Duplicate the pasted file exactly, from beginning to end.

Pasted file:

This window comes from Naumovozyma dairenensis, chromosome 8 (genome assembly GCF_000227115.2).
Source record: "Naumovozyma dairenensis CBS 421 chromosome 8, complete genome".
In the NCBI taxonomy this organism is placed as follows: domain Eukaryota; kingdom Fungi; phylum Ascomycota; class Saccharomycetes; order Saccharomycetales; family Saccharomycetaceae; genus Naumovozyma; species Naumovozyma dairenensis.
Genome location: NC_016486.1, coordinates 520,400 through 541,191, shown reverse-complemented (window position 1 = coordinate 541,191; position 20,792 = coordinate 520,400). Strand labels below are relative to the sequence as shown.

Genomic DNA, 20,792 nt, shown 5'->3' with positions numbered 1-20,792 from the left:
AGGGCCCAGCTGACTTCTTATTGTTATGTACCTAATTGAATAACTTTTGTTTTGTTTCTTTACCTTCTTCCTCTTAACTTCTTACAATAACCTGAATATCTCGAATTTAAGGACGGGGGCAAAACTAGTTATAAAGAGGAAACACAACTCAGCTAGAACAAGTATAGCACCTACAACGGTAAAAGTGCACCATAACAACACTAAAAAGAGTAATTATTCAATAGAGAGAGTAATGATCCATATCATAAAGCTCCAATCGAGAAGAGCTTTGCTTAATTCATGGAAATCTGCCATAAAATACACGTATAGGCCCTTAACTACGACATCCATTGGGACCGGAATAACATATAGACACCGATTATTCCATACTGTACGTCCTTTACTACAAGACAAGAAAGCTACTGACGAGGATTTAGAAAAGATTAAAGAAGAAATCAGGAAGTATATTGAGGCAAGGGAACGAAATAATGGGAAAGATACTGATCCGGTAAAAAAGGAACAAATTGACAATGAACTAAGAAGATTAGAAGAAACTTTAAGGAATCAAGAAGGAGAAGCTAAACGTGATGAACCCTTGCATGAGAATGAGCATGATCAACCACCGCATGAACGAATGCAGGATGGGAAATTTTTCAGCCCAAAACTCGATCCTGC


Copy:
This window comes from Naumovozyma dairenensis, chromosome 8 (genome assembly GCF_000227115.2).
Source record: "Naumovozyma dairenensis CBS 421 chromosome 8, complete genome".
In the NCBI taxonomy this organism is placed as follows: domain Eukaryota; kingdom Fungi; phylum Ascomycota; class Saccharomycetes; order Saccharomycetales; family Saccharomycetaceae; genus Naumovozyma; species Naumovozyma dairenensis.
Genome location: NC_016486.1, coordinates 520,400 through 541,191, shown reverse-complemented (window position 1 = coordinate 541,191; position 20,792 = coordinate 520,400). Strand labels below are relative to the sequence as shown.

Genomic DNA, 20,792 nt, shown 5'->3' with positions numbered 1-20,792 from the left:
AGGGCCCAGCTGACTTCTTATTGTTATGTACCTAATTGAATAACTTTTGTTTTGTTTCTTTACCTTCTTCCTCTTAACTTCTTACAATAACCTGAATATCTCGAATTTAAGGACGGGGGCAAAACTAGTTATAAAGAGGAAACACAACTCAGCTAGAACAAGTATAGCACCTACAACGGTAAAAGTGCACCATAACAACACTAAAAAGAGTAATTATTCAATAGAGAGAGTAATGATCCATATCATAAAGCTCCAATCGAGAAGAGCTTTGCTTAATTCATGGAAATCTGCCATAAAATACACGTATAGGCCCTTAACTACGACATCCATTGGGACCGGAATAACATATAGACACCGATTATTCCATACTGTACGTCCTTTACTACAAGACAAGAAAGCTACTGACGAGGATTTAGAAAAGATTAAAGAAGAAATCAGGAAGTATATTGAGGCAAGGGAACGAAATAATGGGAAAGATACTGATCCGGTAAAAAAGGAACAAATTGACAATGAACTAAGAAGATTAGAAGAAACTTTAAGGAATCAAGAAGGAGAAGCTAAACGTGATGAACCCTTGCATGAGAATGAGCATGATCAACCACCGCATGAACGAATGCAGGATGGGAAATTTTTCAGCCCAAAACTCGATCCTGC